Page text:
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Cicadas Emerge from 17-Year Hibernation

The East Coast Brood II cicadas are coming out of the ground now throughout the mid-Atlantic region. Here's what you need to know.

They're heeeeeere!

The first cicadas — and their empty, crunchy shells — have officially arrived for the 2013 season.

Within the next few weeks, the cicadas awaken from a 17-year slumber, crawl out of the earth, shed their skins, and set parts of the East Coast abuzz in an plague-like event some enthusiasts have dubbed the “Cicadapocalypse” after the bugs' name, cicadas.

Known as the East Coast II brood, these cicadas  and several other states up through Connecticut.

If it seems like it's too soon for another round of swarming cicadas, it's because there are actually two separate 17-year broods of cicadas in our area. The 17-year cicadas that emerged in 2004 were the Brood X cicadas—the next time they'll appear is in 2021. These Brood II cicadas last appeared in 1996. 

When the ground temperature hits 64 degrees Fahrenheit, the bugs will come out, spend roughly one week on the ground molting, and then hit the skies. The result? A 7 kHz buzz could fill the region as the cicadas try to attract mates.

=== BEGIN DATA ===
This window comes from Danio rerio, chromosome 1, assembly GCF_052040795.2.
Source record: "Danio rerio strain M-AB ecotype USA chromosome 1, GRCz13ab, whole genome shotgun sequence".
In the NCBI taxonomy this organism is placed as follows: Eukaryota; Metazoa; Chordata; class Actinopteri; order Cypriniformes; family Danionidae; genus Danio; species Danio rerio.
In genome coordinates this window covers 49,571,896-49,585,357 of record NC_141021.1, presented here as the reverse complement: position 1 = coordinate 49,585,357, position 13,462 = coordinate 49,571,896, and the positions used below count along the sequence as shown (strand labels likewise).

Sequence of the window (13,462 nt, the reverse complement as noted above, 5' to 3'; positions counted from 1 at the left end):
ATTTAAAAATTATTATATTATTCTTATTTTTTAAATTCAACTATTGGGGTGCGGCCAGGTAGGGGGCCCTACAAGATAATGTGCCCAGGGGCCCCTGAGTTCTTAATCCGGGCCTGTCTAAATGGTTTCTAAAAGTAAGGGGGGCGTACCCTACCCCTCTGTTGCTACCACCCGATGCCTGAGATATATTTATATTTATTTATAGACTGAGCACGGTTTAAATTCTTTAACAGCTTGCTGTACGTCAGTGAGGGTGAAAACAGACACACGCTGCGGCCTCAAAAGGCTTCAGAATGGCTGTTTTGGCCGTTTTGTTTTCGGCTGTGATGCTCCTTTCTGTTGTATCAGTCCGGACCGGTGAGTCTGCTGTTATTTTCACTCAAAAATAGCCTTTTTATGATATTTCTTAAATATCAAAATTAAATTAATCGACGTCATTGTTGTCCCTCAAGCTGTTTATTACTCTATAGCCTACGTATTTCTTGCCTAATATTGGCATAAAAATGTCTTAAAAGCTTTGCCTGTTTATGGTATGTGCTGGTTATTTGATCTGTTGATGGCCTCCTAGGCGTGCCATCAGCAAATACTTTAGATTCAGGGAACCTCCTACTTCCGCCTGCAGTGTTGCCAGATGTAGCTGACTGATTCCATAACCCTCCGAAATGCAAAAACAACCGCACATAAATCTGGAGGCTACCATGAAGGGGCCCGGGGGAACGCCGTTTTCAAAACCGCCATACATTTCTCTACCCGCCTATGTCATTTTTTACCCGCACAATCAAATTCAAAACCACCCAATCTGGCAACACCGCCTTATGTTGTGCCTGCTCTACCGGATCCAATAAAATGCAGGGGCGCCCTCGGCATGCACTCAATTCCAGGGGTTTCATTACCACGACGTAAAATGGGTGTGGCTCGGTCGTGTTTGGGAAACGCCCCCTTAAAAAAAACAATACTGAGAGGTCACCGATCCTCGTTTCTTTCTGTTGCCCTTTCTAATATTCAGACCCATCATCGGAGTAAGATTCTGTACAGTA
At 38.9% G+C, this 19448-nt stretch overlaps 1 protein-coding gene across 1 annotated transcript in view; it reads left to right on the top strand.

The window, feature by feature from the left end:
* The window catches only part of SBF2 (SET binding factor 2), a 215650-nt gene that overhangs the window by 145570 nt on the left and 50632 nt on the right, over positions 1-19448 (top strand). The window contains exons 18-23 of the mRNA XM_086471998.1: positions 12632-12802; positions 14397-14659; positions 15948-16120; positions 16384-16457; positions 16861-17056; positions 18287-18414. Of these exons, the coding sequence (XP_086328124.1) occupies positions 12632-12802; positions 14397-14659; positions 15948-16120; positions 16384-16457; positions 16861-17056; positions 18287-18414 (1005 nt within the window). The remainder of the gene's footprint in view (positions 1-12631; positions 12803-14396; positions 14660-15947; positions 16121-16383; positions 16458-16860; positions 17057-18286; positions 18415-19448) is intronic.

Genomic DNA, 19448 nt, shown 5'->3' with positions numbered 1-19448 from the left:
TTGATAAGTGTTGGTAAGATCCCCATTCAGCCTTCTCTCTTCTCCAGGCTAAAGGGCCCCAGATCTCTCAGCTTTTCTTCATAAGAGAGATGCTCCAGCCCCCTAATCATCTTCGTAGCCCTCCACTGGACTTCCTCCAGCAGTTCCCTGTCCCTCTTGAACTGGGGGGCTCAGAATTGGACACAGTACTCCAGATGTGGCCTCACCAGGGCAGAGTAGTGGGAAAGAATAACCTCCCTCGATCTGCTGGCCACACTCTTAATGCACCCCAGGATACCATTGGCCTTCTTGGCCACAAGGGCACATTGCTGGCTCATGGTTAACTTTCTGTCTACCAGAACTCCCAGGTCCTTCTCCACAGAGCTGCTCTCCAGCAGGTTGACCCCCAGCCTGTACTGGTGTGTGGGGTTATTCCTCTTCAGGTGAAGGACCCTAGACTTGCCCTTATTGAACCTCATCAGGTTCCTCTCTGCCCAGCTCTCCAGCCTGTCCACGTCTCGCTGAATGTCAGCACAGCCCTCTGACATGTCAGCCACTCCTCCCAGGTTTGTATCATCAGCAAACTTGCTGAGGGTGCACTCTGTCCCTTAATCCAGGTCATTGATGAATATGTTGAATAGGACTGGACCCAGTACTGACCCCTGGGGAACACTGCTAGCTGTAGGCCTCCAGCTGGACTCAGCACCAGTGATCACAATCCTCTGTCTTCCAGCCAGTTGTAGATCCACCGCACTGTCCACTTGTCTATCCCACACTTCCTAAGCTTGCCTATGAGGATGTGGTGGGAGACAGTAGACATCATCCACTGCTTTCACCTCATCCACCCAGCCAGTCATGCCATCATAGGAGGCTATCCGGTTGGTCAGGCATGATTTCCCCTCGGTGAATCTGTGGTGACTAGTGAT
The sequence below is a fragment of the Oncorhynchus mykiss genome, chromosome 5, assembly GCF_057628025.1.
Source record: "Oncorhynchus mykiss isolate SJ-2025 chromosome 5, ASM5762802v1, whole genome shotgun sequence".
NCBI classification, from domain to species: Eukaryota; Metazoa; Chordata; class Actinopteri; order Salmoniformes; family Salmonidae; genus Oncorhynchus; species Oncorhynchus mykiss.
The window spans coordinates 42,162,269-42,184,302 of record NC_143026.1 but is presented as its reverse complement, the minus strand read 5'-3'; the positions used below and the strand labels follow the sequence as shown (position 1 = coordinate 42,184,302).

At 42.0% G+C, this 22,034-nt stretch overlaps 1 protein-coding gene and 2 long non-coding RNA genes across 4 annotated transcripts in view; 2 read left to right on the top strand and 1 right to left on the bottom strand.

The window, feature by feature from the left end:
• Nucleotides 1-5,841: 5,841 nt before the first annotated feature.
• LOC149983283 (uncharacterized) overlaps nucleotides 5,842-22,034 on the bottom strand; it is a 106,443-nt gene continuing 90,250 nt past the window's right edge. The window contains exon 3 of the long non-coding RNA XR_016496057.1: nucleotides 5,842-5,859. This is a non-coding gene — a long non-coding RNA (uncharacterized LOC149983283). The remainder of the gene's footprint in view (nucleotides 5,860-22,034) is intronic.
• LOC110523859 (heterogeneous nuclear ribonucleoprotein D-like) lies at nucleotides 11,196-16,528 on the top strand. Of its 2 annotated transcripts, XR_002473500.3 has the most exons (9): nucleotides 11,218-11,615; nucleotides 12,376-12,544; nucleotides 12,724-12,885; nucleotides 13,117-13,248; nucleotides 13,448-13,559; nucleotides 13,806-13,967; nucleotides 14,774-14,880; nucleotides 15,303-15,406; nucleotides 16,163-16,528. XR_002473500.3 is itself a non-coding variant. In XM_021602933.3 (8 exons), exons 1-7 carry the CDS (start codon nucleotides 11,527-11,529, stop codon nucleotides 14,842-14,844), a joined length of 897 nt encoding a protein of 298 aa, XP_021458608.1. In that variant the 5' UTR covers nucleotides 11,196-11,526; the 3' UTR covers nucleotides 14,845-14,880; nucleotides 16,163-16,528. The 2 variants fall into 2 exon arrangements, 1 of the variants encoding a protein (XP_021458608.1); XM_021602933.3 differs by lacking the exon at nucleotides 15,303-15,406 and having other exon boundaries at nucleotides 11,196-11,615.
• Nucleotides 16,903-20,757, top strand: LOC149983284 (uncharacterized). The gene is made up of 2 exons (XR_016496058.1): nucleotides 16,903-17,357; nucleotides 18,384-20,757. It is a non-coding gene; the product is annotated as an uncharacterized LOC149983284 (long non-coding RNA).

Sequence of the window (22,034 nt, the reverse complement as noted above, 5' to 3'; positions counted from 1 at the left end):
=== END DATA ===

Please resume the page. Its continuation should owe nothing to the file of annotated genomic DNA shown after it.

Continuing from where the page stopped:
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If they behave typically, the cicadas will be around for four to six weeks. According to the Nature Conservancy, birds and other wildlife will have an ample source of food this year. In addition, the pruning of some trees that these insects do is actually good for local forests.

  • Read: 7 Reasons to Embrace the Cicada 'Swarmegageddon'

The Washington Post also playfully welcomed the first signs of Cicadas in the region.

Dozens of people have posted cicada sightings on Twitter, too.

Have you seen a cicada or its shell? Share your photos with us by clicking on the 'upload' button above!

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